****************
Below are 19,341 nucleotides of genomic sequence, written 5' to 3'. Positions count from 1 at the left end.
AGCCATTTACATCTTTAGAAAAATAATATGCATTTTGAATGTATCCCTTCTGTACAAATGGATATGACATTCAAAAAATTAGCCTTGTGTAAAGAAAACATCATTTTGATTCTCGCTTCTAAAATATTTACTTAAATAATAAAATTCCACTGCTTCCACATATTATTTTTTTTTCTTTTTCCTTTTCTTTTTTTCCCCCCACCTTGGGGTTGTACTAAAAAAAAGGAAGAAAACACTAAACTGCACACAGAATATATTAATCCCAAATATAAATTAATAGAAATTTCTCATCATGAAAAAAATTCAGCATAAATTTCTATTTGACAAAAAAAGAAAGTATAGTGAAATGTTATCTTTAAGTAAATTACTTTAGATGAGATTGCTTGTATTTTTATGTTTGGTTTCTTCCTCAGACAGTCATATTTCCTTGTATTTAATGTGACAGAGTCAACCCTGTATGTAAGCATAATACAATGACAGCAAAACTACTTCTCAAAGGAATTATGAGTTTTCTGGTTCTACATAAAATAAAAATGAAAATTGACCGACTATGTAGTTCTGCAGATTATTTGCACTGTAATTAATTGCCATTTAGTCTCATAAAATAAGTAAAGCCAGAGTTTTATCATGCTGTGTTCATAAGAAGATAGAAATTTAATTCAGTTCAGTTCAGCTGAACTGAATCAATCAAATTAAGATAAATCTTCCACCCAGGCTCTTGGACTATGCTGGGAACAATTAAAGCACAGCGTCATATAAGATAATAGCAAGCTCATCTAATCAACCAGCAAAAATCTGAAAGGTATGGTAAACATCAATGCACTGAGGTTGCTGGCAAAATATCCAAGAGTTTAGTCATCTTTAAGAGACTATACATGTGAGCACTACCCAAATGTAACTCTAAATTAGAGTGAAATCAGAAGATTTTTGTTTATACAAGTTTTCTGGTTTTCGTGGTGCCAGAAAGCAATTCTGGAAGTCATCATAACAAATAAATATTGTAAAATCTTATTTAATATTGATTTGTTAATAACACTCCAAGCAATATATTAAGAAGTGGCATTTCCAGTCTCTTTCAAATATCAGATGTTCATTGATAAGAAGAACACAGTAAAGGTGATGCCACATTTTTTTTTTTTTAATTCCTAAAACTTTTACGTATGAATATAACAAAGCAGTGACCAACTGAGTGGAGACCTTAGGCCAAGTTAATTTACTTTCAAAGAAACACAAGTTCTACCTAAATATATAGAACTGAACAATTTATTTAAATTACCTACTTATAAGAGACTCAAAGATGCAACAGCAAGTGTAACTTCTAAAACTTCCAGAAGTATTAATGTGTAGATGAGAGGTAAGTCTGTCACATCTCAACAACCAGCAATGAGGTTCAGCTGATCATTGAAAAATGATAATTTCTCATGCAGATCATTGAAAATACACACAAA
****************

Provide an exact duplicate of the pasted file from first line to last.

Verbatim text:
Below are 19,341 nucleotides of genomic sequence, written 5' to 3'. Positions count from 1 at the left end.
AGCCATTTACATCTTTAGAAAAATAATATGCATTTTGAATGTATCCCTTCTGTACAAATGGATATGACATTCAAAAAATTAGCCTTGTGTAAAGAAAACATCATTTTGATTCTCGCTTCTAAAATATTTACTTAAATAATAAAATTCCACTGCTTCCACATATTATTTTTTTTTCTTTTTCCTTTTCTTTTTTTCCCCCCACCTTGGGGTTGTACTAAAAAAAAGGAAGAAAACACTAAACTGCACACAGAATATATTAATCCCAAATATAAATTAATAGAAATTTCTCATCATGAAAAAAATTCAGCATAAATTTCTATTTGACAAAAAAAGAAAGTATAGTGAAATGTTATCTTTAAGTAAATTACTTTAGATGAGATTGCTTGTATTTTTATGTTTGGTTTCTTCCTCAGACAGTCATATTTCCTTGTATTTAATGTGACAGAGTCAACCCTGTATGTAAGCATAATACAATGACAGCAAAACTACTTCTCAAAGGAATTATGAGTTTTCTGGTTCTACATAAAATAAAAATGAAAATTGACCGACTATGTAGTTCTGCAGATTATTTGCACTGTAATTAATTGCCATTTAGTCTCATAAAATAAGTAAAGCCAGAGTTTTATCATGCTGTGTTCATAAGAAGATAGAAATTTAATTCAGTTCAGTTCAGCTGAACTGAATCAATCAAATTAAGATAAATCTTCCACCCAGGCTCTTGGACTATGCTGGGAACAATTAAAGCACAGCGTCATATAAGATAATAGCAAGCTCATCTAATCAACCAGCAAAAATCTGAAAGGTATGGTAAACATCAATGCACTGAGGTTGCTGGCAAAATATCCAAGAGTTTAGTCATCTTTAAGAGACTATACATGTGAGCACTACCCAAATGTAACTCTAAATTAGAGTGAAATCAGAAGATTTTTGTTTATACAAGTTTTCTGGTTTTCGTGGTGCCAGAAAGCAATTCTGGAAGTCATCATAACAAATAAATATTGTAAAATCTTATTTAATATTGATTTGTTAATAACACTCCAAGCAATATATTAAGAAGTGGCATTTCCAGTCTCTTTCAAATATCAGATGTTCATTGATAAGAAGAACACAGTAAAGGTGATGCCACATTTTTTTTTTTTTAATTCCTAAAACTTTTACGTATGAATATAACAAAGCAGTGACCAACTGAGTGGAGACCTTAGGCCAAGTTAATTTACTTTCAAAGAAACACAAGTTCTACCTAAATATATAGAACTGAACAATTTATTTAAATTACCTACTTATAAGAGACTCAAAGATGCAACAGCAAGTGTAACTTCTAAAACTTCCAGAAGTATTAATGTGTAGATGAGAGGTAAGTCTGTCACATCTCAACAACCAGCAATGAGGTTCAGCTGATCATTGAAAAATGATAATTTCTCATGCAGATCATTGAAAATACACACAAA